'Nawaz Sharif a weak leader': Modi govt is using AIR in radio wars against Pakistan - Firstpost
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'Nawaz Sharif a weak leader': Modi govt is using AIR in radio wars against Pakistan

Ever since Prime Minister Narendra Modi brought up the issue of Pakistani atrocities on the people of Balochistan and Pakistan-occupied-Kashmir (PoK) in his Independence Day speech on 15 August, the All India Radio (AIR), the national public radio broadcaster, has been used to highlight the issue.

However, going by the bulletins that are being aired by the national broadcaster it's safe to say that AIR is attacking the Pakistan government on different fronts. For example, a bulletin aired by AIR's External Services Division said that Sharif is a "weak" leader because he referred to Burhan Wani and the issue of Kashmir in his speech at the United Nations General Assembly.

The Economic Times quoted a senior Prasar Bharti official as saying, "This time there has been much more planning on the content...we wanted a direct and stern message to go out."

On 16 September, AIR had launched a website and mobile app for it Balochi service. This meant that Balochi-speaking people in the Afghanistan-Pakistan region and other parts of the world could then tune in to AIR broadcast in the language through computers and mobile phones.

Representational image. Reuters

Representational image. Reuters

Prasar Bharati chairperson A Surya Prakash, who had launched the mobile app and the webpage, had said the move is part of India's efforts to reach out to the neighbourhood for better people-to-people contact. Prasar Bharati officials had also said the mobile app and the webpage were just "value addition" as Balochi service of the AIR has been in existence since 1974.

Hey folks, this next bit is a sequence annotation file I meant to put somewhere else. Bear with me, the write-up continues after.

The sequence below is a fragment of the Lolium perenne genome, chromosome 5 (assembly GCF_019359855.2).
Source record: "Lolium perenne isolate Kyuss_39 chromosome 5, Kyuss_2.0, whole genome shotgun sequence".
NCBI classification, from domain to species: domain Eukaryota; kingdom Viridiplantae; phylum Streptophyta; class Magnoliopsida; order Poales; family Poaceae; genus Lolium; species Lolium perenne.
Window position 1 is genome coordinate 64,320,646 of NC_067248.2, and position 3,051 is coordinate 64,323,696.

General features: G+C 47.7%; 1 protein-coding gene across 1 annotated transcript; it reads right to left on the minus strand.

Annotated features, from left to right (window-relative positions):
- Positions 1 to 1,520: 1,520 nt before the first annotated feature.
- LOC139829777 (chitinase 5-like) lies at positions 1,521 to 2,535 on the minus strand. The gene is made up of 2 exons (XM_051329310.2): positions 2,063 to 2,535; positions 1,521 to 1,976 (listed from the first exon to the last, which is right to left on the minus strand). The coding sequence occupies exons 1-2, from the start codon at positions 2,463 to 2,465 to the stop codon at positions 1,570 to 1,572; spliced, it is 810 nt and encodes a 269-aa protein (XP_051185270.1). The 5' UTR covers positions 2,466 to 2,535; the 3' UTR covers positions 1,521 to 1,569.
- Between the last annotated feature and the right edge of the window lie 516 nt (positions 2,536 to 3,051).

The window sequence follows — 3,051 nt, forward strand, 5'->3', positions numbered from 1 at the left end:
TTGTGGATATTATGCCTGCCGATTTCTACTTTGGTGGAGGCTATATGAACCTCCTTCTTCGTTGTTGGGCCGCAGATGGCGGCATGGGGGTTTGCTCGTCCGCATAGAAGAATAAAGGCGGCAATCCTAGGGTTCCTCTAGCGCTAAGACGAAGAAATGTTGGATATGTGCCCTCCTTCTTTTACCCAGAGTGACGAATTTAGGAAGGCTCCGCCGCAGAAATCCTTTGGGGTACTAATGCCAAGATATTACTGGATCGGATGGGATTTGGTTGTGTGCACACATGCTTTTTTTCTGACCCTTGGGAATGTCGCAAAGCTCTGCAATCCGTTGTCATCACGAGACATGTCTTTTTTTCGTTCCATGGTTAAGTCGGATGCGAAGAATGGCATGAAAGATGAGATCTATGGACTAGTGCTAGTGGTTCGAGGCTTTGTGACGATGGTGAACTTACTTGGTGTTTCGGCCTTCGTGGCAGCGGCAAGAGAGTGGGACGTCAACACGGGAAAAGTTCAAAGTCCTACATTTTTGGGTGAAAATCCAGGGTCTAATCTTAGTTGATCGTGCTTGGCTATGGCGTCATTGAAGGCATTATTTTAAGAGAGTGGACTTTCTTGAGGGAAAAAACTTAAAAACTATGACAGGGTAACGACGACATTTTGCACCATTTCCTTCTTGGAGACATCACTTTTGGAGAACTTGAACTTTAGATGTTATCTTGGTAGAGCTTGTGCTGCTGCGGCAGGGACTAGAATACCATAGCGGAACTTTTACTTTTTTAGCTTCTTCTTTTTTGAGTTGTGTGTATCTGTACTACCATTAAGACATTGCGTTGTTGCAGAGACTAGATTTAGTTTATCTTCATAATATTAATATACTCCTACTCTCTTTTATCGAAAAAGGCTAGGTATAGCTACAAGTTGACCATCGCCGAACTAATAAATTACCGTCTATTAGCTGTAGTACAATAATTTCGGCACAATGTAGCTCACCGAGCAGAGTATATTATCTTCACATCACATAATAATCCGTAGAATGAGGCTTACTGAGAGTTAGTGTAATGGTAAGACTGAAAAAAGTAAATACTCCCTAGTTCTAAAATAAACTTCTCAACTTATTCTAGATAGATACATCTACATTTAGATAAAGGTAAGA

"As the world's largest democracy, we have the responsibility to disseminate news and information across the world that is factual and correct," Prakash had said.

AIR DG F Shehryar had said that while AIR does not aim at countering any kind of propaganda, it will challenge falsehoods by presenting the correct information.

But after the AIR bulletin's remark against Sharif, it would be pretty naive to assume that AIR was improving its Balochi service for the sole purpose of "value addition" or basic news reporting.

In fact, on 1 September, a day after India gave its nod to AIR to broadcast programmes in Balochi language, Pakistan had hit back by imposing a cap of less than six percent air-time to telecast Indian television channels from 15 October, according to PTI.

This had happened a day after India boosted the signal capacity of AIR transmission by installing a new 300 KV Digital Radio Mondial (DRM) transmitter in Jammu, which meant that AIR programmes could then be heard in regions of PoK as well as in other parts of the neighbouring country.

Another headway in expanding radio reach had been the decision for setting up an AIR station at Udhampur which had been a long pending demand for several decades.

The usage of radio by the Indian government against Pakistan is significant, even in today's age of television and internet. According to Asian Tribune, radio is still very relevant in rural areas of South Asia because all you need to listen to the radio is a small transistor set. In fact, radio is flourishing even in the developed countries today.

"(Radio) is flourishing with the advent of FM across the world, developing and developed countries alike such as the United States, Russia, Japan and India," said the article.

Moreover, as Seema Guha noted in this Firstpost article, the move to directly communicate with the people of Balochistan through radio was PM Modi's message to Pakistan that two can play the game of stirring the pot in a territory.

The article also observed that AIR had been effectively used during the Bangladesh unrest ahead of the liberation war and the arrest of Sheikh Mujibur Rahman. AIR was also effective in the early days of Myanmar when India supported the pro-democracy movement.

With inputs from agencies

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